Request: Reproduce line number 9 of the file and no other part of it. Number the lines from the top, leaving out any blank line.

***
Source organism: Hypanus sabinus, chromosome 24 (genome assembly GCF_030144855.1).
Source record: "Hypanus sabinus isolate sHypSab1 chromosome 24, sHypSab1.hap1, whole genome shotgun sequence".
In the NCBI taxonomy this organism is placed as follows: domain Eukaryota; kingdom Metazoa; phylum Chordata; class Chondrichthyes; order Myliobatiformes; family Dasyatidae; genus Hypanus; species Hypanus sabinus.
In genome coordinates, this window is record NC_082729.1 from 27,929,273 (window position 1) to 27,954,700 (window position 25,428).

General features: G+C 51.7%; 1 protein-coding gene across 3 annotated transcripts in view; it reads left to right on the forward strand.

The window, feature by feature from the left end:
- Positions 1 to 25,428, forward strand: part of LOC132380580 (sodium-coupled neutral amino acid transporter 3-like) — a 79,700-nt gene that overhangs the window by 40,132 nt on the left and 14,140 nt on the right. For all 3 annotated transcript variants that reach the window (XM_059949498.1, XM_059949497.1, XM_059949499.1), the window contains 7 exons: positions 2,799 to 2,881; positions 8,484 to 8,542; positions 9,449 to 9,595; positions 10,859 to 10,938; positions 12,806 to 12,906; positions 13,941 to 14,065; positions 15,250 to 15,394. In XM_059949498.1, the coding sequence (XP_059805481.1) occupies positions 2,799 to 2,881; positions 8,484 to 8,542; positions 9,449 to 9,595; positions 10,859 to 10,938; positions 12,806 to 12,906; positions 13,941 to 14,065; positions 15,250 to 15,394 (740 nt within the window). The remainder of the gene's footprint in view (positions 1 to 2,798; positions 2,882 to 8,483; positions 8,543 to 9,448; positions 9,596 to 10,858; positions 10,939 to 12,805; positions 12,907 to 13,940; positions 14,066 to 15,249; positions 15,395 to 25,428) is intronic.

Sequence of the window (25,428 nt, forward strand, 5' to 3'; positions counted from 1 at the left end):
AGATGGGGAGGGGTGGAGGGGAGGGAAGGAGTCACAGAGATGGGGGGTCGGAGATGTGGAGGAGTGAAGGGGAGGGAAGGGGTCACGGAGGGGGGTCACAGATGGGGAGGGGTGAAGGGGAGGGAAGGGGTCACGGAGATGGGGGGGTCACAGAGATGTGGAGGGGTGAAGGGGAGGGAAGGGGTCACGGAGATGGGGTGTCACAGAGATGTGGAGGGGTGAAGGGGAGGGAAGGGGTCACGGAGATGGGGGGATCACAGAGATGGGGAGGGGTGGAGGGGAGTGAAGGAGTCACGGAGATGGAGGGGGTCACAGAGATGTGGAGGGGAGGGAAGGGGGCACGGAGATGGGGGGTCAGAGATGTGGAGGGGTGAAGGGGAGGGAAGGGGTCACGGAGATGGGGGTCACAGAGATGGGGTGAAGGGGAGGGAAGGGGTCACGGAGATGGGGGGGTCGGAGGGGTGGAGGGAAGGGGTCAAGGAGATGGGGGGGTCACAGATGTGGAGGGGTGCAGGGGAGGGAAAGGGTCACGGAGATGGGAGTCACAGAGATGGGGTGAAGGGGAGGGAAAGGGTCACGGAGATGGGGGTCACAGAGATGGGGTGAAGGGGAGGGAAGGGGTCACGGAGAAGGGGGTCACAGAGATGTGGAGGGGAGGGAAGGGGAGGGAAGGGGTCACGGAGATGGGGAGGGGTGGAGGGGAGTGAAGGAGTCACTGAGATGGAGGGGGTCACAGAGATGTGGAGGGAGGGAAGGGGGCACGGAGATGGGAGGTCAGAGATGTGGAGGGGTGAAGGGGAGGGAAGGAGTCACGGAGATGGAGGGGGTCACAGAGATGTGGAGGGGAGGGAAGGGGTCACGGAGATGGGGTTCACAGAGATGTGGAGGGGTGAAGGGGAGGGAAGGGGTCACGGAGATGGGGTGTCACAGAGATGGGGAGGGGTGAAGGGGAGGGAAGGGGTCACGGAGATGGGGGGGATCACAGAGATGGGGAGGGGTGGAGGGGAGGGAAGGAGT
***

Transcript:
AGATGGGGAGGGGTGGAGGGGAGGGAAGGAGTCACAGAGATGGGGGGTCGGAGATGTGGAGGAGTGAAGGGGAGGGAAGGGGTCACGGAGGGGGGTCACAGATGGGGAGGGGTGAAGGGGAGGGAAGGGGTCACGGAGATGGGGGGGTCACAGAGATGTGGAGGGGTGAAGGGGAGGGAAGGGGTCACGGAGATGGGGTGTCACAGAGATGTGGAGGGGTGAAGGGGAGGGAAGGGGTCACGGAGATGGGGGGATCACAGAGATGGGGAGGGGTGGAGGGGAGTGAAGGAGTCACGGAGATGGAGGGGGTCACAGAGATGTGGAGGGGAGGGAAGGGGGCACGGAGATGGGGGGTCAGAGATGTGGAGGGGTGAAGGGGAGGGAAGGGGTCACGGAGATGGGGGTCACAGAGATGGGGTGAAGGGGAGGGAAGGGGTCACGGAGATGGGGGGGTCGGAGGGGTGGAGGGAAGGGGTCAAGGAGATGGGGGGGTCACAGATGTGGAGGGGTGCAGGGGAGGGAAAGGGTCACGGAGATGGGAGTCACAGAGATGGGGTGAAGGGGAGGGAAAGGGTCACGGAGATGGGGGTCACAGAGATGGGGTGAAGGGGAGGGAAGGGGTCACGGAGAAGGGGGTCACAGAGATGTGGAGGGGAGGGAAGGGGAGGGAAGGGGTCACGGAGATGGGGAGGGGTGGAGGGGAGTGAAGGAGTCACTGAGATGGAGGGGGTCACAGAGATGTGGAGGGAGGGAAGGGGGCACGGAGATGGGAGGTCAGAGATGTGGAGGGGTGAAGGGGAGGGAAGGAGTCACGGAGATGGAGGGGGTCACAGAGATGTGGAGGGGAGGGAAGGGGTCACGGAGATGGGGTTCACAGAGATGTGGAGGGGTGAAGGGGAGGGAAGGGGTCACGGAGATGGGGTGTCACAGAGATGGGGAGGGGTGAAGGGGAGGGAAGGGGTCACGGAGATGGGGGGGATCACAGAGATGGGGAGGGGTGGAGGGGAGGGAAGGAGT